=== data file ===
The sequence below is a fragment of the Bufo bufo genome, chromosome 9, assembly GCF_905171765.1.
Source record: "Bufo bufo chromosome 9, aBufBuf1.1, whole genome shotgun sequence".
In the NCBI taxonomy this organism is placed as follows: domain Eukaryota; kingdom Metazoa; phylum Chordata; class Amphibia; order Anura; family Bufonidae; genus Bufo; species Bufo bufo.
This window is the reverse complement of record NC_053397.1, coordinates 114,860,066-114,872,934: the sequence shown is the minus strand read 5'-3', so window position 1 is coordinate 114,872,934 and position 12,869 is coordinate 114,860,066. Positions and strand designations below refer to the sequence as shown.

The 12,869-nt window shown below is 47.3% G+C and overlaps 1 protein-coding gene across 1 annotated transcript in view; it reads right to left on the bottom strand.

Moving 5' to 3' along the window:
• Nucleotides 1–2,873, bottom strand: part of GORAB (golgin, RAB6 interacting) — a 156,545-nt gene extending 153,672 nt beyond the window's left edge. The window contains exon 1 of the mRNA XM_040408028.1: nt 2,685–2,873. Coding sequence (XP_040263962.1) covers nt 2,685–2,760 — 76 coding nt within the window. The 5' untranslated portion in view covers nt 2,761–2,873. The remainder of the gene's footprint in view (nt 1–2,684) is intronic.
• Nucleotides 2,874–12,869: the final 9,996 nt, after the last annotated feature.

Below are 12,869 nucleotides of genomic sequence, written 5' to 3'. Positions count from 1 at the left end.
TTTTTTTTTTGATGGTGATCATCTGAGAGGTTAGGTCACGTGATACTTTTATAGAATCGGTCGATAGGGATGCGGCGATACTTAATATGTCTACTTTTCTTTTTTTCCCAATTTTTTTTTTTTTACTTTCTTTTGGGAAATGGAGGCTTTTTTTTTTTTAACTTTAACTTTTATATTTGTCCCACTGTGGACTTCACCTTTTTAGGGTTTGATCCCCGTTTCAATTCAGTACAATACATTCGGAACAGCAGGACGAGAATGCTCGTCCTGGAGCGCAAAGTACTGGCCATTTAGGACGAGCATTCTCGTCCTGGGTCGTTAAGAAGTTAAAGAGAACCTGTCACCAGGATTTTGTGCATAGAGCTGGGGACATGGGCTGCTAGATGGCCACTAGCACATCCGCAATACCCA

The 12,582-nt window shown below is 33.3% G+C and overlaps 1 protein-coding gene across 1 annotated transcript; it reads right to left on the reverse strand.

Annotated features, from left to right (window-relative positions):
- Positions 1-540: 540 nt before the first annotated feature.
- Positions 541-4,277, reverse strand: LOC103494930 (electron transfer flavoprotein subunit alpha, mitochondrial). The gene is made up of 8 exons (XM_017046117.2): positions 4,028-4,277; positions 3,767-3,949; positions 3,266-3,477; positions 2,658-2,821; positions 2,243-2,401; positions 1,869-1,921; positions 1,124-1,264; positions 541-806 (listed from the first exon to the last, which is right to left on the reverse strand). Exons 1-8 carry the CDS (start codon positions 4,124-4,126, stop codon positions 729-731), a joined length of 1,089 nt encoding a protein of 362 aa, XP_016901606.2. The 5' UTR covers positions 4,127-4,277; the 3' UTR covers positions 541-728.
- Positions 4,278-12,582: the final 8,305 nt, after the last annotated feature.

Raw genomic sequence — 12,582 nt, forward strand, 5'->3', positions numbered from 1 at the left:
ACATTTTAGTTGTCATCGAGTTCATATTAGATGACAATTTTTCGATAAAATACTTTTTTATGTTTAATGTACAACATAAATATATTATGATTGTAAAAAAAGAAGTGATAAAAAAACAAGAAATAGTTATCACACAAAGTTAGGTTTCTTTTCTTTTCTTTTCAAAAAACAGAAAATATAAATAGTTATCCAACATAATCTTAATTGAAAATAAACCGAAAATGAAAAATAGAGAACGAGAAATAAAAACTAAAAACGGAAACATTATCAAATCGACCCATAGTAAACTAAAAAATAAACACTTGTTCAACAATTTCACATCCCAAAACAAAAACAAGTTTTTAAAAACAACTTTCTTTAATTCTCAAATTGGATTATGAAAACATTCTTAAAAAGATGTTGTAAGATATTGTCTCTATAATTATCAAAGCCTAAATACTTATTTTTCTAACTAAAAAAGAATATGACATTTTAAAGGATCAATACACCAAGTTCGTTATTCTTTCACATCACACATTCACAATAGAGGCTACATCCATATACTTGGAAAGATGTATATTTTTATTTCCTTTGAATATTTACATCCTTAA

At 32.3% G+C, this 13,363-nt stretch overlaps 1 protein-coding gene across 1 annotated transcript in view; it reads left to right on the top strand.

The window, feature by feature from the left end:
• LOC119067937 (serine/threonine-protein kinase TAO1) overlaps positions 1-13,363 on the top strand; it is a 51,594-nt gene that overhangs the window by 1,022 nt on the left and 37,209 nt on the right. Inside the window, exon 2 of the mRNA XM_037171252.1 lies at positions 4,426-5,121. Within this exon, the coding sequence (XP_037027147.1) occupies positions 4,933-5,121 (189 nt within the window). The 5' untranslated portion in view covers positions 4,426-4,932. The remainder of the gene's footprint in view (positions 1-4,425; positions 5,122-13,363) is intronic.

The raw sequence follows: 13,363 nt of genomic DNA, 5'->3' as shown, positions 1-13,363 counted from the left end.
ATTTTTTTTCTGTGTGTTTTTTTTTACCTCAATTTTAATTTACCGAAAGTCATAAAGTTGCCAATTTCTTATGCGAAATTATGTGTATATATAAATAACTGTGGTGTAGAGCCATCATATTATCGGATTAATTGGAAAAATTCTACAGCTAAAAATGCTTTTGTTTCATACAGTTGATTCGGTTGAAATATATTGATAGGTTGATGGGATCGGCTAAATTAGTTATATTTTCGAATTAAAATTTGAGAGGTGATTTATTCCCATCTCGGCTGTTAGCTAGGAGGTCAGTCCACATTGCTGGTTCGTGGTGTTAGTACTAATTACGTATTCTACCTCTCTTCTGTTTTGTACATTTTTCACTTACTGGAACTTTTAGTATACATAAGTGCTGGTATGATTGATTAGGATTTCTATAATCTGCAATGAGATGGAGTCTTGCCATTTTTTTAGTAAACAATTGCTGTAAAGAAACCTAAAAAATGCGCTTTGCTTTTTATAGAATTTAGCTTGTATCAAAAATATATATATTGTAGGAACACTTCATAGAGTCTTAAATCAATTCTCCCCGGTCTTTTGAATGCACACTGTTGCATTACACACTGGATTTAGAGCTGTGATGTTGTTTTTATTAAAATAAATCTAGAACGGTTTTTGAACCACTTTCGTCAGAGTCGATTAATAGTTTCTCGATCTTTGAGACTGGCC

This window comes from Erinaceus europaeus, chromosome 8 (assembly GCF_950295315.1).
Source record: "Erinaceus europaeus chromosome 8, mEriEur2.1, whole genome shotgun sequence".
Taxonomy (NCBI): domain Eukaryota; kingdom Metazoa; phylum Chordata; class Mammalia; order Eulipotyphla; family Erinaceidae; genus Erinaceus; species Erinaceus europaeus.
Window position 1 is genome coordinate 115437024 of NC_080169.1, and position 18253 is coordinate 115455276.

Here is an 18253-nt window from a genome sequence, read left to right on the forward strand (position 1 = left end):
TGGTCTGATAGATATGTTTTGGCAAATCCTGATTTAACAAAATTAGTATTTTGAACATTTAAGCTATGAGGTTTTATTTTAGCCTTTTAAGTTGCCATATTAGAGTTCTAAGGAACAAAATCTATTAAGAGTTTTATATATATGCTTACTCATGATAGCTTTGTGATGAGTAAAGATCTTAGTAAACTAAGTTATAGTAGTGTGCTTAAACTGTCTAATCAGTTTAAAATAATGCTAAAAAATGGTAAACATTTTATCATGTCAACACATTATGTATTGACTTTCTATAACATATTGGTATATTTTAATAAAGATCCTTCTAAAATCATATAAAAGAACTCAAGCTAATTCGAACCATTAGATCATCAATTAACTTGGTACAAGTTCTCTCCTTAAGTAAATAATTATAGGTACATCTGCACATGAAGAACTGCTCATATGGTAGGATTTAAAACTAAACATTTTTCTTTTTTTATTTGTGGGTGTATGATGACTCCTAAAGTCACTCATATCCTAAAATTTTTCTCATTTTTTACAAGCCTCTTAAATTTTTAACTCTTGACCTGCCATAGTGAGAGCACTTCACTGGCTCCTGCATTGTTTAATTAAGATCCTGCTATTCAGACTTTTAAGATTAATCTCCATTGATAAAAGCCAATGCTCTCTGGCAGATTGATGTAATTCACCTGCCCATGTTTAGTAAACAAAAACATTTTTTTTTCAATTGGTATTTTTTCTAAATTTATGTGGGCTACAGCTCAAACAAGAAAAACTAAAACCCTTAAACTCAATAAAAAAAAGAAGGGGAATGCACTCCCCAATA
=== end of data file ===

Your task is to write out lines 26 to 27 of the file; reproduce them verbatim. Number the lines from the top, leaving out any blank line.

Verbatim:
Window position 1 is genome coordinate 115437024 of NC_080169.1, and position 18253 is coordinate 115455276.

Here is an 18253-nt window from a genome sequence, read left to right on the forward strand (position 1 = left end):